A Systemic Review of Obstructive Sleep Apnea and Its Implications for Anesthesiologists

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Abstract

BACKGROUND:

Obstructive sleep apnea (OSA) is present in a significant proportion of the population, but the majority of patients remain undiagnosed. It is crucial that anesthesiologists and surgeons recognize the increased perioperative risks associated with undiagnosed OSA. We present a systematic review of the literature on the perioperative management of surgical patients with OSA.

METHODS:

The scope of this review is restricted to publications in all surgical specialties and in the adult patient population. The main search key words were: “perioperative care,” “sleep apnea,” “obstructive sleep apnea,” “perioperative risk,” and “perioperative care.” The databases Medline, Embase, Biological Abstract, Science Citation Index, and Healthstar were searched for relevant English language articles from 1966 to March 2007.

RESULTS:

The literature supports an increased perioperative risk in OSA patients. The American Society of Anesthesiologists guidelines support the routine screening for OSA during preoperative assessment, and methods of OSA screening are discussed in this review. This review suggests a number of perioperative management strategies to reduce surgical risk in patients with OSA. However, apart from the consensus-based American Society of Anesthesiologists guidelines, it is important to note that evidence-based recommendations are lacking in the literature.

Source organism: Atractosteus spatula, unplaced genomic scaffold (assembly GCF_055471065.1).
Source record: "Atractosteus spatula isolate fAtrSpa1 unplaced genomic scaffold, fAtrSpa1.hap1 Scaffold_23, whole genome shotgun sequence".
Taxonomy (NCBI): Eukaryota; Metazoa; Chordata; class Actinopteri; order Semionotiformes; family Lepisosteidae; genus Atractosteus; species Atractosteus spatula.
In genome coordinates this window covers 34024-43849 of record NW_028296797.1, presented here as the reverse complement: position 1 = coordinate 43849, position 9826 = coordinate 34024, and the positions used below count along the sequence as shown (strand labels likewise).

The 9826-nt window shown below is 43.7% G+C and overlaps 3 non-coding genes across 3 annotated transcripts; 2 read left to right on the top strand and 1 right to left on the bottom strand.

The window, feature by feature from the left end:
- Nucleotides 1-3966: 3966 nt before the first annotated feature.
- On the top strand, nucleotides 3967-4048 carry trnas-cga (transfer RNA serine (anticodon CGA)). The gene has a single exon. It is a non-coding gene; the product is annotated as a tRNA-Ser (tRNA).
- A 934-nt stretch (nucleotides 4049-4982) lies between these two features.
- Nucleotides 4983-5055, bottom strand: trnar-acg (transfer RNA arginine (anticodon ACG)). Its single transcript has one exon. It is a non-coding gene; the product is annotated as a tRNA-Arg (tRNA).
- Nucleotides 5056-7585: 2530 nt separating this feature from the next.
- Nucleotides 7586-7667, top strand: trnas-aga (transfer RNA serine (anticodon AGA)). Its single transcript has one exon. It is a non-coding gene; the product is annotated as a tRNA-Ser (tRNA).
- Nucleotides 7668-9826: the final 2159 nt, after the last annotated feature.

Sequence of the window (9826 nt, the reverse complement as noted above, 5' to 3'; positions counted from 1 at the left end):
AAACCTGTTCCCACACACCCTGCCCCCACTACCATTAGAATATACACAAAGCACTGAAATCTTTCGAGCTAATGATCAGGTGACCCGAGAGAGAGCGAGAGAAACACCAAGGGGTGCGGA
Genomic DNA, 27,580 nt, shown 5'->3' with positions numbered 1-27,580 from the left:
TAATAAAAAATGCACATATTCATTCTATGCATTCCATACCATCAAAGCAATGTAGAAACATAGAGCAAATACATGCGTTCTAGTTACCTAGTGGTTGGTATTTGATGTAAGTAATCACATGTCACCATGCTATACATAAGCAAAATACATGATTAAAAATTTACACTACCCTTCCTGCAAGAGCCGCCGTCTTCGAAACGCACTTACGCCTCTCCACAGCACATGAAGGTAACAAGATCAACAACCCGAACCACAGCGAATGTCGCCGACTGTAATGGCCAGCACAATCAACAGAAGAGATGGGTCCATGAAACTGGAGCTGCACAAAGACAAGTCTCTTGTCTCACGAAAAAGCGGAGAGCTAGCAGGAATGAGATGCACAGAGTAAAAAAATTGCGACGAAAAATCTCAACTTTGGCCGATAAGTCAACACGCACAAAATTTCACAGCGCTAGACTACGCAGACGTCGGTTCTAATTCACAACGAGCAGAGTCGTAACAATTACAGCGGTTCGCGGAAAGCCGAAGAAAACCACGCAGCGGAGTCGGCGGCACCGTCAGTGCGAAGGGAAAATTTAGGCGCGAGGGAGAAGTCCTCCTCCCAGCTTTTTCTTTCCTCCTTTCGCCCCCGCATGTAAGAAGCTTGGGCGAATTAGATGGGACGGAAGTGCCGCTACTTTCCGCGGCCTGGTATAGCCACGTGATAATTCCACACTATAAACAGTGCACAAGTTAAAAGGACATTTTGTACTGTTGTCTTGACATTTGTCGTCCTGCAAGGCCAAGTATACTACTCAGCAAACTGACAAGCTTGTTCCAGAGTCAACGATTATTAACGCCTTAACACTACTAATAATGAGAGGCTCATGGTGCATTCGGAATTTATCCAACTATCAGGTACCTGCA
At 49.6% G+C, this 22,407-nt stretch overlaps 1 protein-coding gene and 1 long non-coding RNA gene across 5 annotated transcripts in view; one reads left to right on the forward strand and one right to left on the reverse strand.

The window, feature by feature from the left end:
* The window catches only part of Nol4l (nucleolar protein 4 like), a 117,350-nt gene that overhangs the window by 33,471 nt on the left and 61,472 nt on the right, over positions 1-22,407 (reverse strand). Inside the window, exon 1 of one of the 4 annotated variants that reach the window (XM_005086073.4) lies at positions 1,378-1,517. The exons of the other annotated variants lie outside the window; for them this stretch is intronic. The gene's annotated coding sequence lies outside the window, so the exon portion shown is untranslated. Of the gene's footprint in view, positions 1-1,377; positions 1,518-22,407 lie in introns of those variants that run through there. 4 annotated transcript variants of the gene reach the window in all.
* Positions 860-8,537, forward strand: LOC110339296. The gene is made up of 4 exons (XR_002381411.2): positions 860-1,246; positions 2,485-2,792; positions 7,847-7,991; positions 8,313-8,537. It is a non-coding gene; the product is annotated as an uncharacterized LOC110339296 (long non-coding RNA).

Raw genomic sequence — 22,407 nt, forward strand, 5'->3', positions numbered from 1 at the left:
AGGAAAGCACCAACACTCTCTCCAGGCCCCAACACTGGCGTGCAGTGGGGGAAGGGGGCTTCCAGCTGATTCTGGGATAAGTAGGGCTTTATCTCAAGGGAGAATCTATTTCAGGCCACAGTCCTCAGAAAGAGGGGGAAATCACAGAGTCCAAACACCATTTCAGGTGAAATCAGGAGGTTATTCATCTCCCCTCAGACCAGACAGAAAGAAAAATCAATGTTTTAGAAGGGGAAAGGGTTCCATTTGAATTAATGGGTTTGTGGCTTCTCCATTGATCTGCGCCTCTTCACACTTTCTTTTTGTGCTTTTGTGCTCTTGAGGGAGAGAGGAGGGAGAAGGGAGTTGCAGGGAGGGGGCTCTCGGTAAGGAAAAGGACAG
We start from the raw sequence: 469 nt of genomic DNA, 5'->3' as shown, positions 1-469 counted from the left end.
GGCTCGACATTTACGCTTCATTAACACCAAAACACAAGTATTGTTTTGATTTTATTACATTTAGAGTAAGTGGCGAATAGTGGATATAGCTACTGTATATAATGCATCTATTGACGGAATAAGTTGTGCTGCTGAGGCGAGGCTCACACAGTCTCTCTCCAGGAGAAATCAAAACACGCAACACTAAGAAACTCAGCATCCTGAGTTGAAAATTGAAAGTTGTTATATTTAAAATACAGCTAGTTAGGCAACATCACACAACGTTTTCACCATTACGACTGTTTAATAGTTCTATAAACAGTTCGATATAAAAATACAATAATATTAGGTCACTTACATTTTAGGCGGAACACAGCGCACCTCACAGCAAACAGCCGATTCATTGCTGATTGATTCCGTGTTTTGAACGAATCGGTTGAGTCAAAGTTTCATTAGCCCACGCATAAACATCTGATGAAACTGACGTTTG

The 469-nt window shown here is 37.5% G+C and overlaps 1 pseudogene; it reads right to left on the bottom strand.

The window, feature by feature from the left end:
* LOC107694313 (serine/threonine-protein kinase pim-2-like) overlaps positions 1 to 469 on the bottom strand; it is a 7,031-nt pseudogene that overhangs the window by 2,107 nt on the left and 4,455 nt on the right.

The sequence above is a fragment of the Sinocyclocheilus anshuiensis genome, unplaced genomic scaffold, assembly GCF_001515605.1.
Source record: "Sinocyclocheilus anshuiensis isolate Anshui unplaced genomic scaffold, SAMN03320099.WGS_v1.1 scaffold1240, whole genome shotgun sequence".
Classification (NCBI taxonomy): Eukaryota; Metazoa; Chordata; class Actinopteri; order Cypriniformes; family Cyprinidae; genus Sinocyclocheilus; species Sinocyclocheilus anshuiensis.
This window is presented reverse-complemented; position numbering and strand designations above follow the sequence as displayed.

CONCLUSIONS:

This review suggests ways to screen for OSA in the preoperative setting and proposes perioperative management strategies. The ultimate goal is to reduce the perioperative risk of OSA patients but, to realize that goal, research will be needed to determine whether screening for OSA and/or adapting specific perioperative management approaches translates into a lessening of adverse events in surgical patients with undiagnosed OSA.

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